To veterans, with love

American Legion Auxiliary president plays Santa at Belle Reve


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  • From left: Avery, Ken Tinqust’s great-granddaughter; President of Milford’s Ausiliary, Katie Jo Kardel; Sandy, Ken’s daughter; and Navy Sailor Ken Tinquist holding fuzzy Sherlock Holmes, dressed as the great detective for which he is named, complete with his hat. (Photo by Frances Ruth Harris)




  • American Legion Auxiliary President Katie Jo Kardel stands next to veteran Ray Smith while Belle Reve’s care worker, Irina Abayeva, holds a framed tee shirt of Ray’s B-24. Ray’s wife, Alice, is seated. (Photo by Frances Ruth Harris)




  • The president of Milford’s American Legion Auxiliary, Katie Jo Kardel, packed gifts at the American Legion Auxiliary, then personally delivered them to more than veterans at Milford Senior Center and Belle Reve Senior Living Center on Dec. 27. (Photo by Frances Ruth Harris)




By Frances Ruth Harris

— Katie Jo Kardel, president of Milford's American Legion Auxiliary, on Dec. 27 personally delivered remembrance gifts to 30 veterans at the Milford Senior Center and Belle Reve Senior Living.

She spent time with each veteran, thanking them for their service.

During World War II, ninety-five-year old veteran Ray Smith was one of the B-24 plane's ball turret gunners, one of the most dangerous assignments in the war. Gunners were protected only by a glass bubble jutting out from the bottom of the plane, where there was no hiding from the enemy.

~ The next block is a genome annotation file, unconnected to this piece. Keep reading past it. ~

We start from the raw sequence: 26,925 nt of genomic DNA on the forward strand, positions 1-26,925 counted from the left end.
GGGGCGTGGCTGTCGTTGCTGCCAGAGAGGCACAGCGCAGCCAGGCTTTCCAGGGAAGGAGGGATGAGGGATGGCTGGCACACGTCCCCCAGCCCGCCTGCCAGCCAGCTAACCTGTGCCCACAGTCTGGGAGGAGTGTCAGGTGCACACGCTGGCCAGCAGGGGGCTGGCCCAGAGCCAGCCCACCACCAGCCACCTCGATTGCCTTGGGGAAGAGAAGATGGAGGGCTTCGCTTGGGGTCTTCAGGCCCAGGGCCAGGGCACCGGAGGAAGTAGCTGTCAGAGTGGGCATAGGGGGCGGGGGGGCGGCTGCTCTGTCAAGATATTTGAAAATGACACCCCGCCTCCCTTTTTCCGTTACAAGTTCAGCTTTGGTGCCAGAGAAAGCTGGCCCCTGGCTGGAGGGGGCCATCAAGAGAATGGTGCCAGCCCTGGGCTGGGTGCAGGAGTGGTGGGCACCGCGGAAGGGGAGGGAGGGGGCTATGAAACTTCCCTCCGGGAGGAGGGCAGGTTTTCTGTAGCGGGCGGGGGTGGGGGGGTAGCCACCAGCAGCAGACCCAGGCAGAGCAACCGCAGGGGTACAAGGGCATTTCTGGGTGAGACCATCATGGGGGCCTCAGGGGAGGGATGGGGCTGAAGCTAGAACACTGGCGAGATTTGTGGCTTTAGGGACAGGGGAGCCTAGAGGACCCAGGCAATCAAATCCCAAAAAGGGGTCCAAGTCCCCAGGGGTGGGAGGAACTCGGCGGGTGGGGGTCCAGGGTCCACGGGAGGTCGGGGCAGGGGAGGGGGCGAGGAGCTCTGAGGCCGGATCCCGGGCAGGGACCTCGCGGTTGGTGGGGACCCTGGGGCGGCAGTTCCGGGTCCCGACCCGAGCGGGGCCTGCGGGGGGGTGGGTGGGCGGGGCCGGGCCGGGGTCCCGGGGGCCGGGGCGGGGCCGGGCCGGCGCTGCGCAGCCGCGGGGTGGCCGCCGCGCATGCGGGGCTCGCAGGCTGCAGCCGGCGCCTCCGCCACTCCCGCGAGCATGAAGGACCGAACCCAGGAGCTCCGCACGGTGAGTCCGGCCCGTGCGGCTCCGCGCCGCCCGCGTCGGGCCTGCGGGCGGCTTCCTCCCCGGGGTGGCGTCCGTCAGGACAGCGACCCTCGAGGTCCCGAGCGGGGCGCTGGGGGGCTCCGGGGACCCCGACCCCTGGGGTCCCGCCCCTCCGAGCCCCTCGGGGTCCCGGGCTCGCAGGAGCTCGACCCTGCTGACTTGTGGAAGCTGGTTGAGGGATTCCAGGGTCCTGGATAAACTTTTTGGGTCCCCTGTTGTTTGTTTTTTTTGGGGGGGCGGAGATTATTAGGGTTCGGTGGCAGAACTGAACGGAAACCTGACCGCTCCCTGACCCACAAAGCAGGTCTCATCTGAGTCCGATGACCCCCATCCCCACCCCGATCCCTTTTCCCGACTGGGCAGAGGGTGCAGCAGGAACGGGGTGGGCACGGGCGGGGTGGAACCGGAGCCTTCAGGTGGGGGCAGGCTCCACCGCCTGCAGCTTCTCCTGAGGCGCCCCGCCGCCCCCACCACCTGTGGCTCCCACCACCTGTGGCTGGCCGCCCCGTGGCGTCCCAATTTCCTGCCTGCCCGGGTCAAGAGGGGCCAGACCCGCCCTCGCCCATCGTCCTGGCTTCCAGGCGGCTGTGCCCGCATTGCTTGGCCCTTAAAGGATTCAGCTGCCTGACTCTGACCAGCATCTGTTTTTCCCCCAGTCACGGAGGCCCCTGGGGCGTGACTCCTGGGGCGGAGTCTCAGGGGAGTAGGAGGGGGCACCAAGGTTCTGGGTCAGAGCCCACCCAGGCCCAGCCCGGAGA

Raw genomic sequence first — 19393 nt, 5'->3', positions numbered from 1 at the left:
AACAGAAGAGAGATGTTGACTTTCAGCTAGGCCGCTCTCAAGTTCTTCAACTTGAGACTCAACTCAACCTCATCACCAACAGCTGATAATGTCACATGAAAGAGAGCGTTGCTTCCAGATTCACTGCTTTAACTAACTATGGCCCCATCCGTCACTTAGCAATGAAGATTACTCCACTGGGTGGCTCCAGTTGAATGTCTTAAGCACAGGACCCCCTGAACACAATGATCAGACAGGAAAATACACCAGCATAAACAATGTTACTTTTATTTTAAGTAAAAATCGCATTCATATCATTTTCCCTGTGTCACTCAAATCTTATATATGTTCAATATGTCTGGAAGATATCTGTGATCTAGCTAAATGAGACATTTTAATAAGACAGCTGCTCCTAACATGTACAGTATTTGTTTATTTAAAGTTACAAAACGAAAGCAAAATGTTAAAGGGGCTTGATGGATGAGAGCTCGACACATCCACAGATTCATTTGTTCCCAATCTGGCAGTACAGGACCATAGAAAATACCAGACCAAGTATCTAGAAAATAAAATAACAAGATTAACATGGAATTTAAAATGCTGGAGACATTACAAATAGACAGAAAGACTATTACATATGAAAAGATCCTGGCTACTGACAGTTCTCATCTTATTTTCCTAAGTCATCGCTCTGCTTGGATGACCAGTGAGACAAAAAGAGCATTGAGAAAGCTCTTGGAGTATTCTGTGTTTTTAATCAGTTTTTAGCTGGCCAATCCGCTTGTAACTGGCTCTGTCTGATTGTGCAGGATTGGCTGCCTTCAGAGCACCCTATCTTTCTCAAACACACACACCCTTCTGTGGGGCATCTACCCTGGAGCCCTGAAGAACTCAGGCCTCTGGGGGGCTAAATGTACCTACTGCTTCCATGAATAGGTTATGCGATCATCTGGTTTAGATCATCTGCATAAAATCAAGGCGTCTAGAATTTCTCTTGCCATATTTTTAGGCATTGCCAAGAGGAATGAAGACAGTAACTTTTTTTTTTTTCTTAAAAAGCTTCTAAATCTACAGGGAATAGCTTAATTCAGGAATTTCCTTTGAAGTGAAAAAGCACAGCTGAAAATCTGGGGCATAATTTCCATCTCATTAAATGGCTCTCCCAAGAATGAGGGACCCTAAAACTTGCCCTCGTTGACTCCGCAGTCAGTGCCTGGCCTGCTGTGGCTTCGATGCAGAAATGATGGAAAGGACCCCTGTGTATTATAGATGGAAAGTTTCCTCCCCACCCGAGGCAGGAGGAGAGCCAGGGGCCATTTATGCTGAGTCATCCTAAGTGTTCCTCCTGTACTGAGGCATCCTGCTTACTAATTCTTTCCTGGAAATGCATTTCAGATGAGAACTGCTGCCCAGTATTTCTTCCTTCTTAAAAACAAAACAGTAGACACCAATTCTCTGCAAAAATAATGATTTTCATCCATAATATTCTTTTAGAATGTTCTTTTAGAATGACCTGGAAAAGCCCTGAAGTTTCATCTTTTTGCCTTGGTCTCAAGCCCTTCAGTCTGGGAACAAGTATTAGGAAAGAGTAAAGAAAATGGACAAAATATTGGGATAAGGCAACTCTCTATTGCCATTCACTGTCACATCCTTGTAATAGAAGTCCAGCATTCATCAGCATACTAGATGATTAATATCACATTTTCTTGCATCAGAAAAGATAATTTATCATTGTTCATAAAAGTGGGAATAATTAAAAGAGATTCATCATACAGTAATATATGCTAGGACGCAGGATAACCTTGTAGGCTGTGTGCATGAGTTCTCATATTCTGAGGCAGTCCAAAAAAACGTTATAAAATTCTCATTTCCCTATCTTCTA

Smith was part of the Army Air Corps. He and his wife, Alice, have nine grandchildren and one great-grandchild. Kardel brought a gift to Smith, thanking him for his Army Air Corps service. He has a framed tee shirt featuring the B-24 and the website cfdn.org, which provides the history of the service men who flew in B-24s. The story "B-24 Liberator" is on its way to becoming an IMAX historical film (thelastliberator.com).

Navy sailor Ken Tinquist is visited frequently by his loving family, including his furry pal Sherlock Holmes, who dressed up as the great detective from whom he gets his name, complete with a Holmes' hat.

"It is important to make sure each senior veteran knows their service is appreciated and respected," said Kardel.





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